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IndyCar "desperately" needs new car says O'Ward

Arrow McLaren’s Pato O’Ward says the hybrid engine will offer a variety of challenges for IndyCar teams in 2024 but believes the series needs a new car even more.

Patricio O'Ward, Arrow McLaren Chevrolet

Patricio O'Ward, Arrow McLaren Chevrolet

Gavin Baker / Motorsport Images

The new-for-2024 power unit remains equipped with the current 2.2-litre twin-turbocharged V6 engine, but will be upgraded with hybrid components that will provide up to an additional 150 horsepower when deployed.

The hybrid engine has been part of IndyCar’s plans since the eve of the 2022 season, with 2.4-litre powerplant the original plan before swerving to the current configuration last December.

However, O’Ward would have rather seen a new chassis brought to the grid for 2024.

Dallara’s IR12 (commonly referred to as the DW12 in honour of its development driver, the late Dan Wheldon) debuted in 2012, with its last significant update happening in 2018 when it was renamed the IR18.

PLUS: The long evolution of Dallara's Indy 500 winner

Speaking to Autosport, the Mexican said: “I'm definitely one of the ones on the new car boat.

“It's annoying that this new era of engine isn't coming with a new car because we desperately need it. We desperately need a new car before we need a new engine, in my opinion.

“But, you know, I don't make the calls. All I can do is drive the cars and help develop it the best that I can and maximise it.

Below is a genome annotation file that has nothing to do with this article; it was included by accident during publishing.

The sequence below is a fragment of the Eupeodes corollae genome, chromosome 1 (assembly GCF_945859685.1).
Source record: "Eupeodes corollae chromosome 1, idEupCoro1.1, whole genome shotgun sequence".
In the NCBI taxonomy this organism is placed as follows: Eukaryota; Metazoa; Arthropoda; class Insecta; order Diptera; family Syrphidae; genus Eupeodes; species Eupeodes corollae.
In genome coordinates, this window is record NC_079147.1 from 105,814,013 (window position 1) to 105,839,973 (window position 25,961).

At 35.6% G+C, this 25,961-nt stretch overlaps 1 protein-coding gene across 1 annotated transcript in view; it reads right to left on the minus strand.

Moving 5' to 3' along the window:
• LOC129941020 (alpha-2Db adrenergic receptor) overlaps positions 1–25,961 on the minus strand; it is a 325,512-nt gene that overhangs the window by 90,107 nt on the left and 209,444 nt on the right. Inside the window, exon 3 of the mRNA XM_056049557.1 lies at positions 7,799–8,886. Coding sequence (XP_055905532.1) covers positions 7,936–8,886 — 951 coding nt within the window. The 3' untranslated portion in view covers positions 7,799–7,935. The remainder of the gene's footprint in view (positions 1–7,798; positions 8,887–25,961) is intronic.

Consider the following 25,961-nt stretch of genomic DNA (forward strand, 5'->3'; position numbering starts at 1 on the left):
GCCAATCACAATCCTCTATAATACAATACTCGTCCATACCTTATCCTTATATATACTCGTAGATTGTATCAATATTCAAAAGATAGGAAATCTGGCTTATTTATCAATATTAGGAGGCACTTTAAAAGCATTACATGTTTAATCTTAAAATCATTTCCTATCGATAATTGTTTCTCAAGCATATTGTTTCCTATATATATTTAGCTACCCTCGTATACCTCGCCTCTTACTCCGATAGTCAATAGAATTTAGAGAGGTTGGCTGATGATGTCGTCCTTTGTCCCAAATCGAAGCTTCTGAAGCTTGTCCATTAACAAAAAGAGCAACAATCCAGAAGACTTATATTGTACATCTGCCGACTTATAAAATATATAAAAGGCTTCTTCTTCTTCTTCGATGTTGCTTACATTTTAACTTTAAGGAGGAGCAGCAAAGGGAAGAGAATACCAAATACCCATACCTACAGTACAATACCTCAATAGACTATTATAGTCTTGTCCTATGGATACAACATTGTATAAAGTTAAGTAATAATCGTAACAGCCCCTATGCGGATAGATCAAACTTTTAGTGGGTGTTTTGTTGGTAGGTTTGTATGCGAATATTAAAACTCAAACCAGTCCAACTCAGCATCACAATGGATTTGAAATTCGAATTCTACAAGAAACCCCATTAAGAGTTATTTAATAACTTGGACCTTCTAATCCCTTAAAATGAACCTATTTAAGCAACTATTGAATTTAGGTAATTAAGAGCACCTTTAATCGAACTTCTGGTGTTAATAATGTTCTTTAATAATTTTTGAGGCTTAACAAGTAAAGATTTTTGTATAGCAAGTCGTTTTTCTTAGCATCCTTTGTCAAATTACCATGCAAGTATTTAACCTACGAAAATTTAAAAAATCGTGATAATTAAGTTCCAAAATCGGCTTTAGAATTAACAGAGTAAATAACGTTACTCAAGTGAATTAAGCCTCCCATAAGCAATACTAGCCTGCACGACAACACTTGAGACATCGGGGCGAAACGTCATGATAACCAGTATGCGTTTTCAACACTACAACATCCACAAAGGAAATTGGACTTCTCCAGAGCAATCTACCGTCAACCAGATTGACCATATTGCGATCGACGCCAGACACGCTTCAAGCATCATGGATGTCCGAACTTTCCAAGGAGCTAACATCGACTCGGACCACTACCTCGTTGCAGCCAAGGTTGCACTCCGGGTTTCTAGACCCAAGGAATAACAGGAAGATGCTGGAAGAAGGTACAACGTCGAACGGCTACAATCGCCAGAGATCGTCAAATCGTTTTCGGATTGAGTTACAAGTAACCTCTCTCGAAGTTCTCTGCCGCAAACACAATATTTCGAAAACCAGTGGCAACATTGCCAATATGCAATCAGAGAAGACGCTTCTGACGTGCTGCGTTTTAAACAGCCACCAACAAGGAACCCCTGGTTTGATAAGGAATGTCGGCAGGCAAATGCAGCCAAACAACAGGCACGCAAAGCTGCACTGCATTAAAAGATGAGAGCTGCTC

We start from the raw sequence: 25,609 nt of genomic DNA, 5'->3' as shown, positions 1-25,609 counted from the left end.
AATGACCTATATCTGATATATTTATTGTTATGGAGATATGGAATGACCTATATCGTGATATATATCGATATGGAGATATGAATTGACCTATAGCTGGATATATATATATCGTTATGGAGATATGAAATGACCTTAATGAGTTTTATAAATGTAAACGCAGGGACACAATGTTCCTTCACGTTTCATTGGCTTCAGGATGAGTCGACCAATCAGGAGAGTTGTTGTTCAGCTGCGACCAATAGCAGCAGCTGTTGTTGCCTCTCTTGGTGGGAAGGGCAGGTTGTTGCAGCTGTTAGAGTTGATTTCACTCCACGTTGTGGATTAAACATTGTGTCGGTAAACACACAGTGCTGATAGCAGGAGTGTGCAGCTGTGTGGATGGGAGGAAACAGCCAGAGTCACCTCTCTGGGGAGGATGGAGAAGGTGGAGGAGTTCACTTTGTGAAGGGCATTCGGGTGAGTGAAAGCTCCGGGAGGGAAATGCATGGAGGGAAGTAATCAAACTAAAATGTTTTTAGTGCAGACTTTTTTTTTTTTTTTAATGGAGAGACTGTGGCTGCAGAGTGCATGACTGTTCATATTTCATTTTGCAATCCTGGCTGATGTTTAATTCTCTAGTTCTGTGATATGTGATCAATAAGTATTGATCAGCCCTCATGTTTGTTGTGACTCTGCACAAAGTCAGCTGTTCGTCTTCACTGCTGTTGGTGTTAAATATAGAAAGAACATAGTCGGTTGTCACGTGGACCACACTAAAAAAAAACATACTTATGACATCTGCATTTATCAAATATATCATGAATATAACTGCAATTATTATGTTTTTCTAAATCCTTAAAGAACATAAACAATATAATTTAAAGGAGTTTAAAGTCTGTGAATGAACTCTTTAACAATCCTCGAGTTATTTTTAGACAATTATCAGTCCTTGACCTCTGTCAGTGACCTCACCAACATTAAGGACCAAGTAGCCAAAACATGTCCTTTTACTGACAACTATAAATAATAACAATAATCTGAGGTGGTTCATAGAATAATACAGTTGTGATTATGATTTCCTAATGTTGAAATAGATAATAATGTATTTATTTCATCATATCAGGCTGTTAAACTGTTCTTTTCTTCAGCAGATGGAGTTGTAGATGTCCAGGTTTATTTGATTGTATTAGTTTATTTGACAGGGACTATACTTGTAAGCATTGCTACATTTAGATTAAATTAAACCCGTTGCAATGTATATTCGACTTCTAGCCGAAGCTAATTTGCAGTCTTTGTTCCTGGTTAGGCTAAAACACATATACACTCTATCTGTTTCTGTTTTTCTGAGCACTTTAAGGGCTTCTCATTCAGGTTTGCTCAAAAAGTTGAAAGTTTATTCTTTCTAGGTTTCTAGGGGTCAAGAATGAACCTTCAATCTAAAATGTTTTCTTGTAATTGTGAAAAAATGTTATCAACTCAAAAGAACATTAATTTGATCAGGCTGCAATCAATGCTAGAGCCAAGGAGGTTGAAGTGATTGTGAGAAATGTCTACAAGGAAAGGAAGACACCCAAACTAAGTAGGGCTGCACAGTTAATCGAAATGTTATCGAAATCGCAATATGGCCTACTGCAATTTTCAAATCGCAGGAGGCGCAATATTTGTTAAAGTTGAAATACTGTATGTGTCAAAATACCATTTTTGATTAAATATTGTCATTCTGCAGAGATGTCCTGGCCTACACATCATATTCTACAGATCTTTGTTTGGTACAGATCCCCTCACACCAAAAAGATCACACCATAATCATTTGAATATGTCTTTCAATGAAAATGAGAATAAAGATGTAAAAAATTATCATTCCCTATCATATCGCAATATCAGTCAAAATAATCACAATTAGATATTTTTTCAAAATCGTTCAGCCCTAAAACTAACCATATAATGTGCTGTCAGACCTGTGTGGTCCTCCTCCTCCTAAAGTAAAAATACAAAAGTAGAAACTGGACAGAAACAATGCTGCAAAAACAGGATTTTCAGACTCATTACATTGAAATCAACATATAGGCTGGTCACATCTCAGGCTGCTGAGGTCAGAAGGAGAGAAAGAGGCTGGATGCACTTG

“But I really think that IndyCar is in a position where we got to evolve, and we got to take big step. We can't take baby steps.”

Furthering his stance, O’Ward pointed at the design of the hybrid cars in the IMSA SportsCar Championship’s GTP class, along with Formula 1.

Pato O’Ward, McLaren, at the pit wall

Photo by: Steven Tee / Motorsport Images

Pato O’Ward, McLaren, at the pit wall

The 24-year-old was recently announced as a McLaren F1 reserve driver for 2024 and set the second-fastest time in the post-season Abu Dhabi rookie test.

"Look at IMSA with those new LMDh cars, they're bad ass,” said O’Ward. “Their engine turns off halfway through pit lane and you look at them and you see the technology and it's freaking cool.

“You see these F1 cars and everything that goes into 'em, there's not one person that doesn't come here that then says... everybody forgets about the racing and they're just like, 'Holy shit, this is so cool.’

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“If I was the one in charge, my goal would be you want people to be saying, 'Holy shit, have you seen the new Indycars?'

“You don't want people to say, [heavy sigh] 'Have you seen the Indycars?' You want them to be so excited about what's coming and what's getting evolved. You know, it's what it is right now.”

O’Ward is among the short list of IndyCar drivers that have tested the hybrid, doing so at Sebring International Raceway in late September.

Recalling the experience, he said: “It'll be a challenge for next year, definitely.

“I think it'll be a challenge reliability-wise for everyone. I think it'll be a challenge in terms of maximising it.

“And I think the rules are still very unclear of what exactly, or how exactly everything is going to be ruled out and what you can and cannot do.

“So, [we're] waiting for that. But it's going to be a work in progress. It's going to be a learning curve.”

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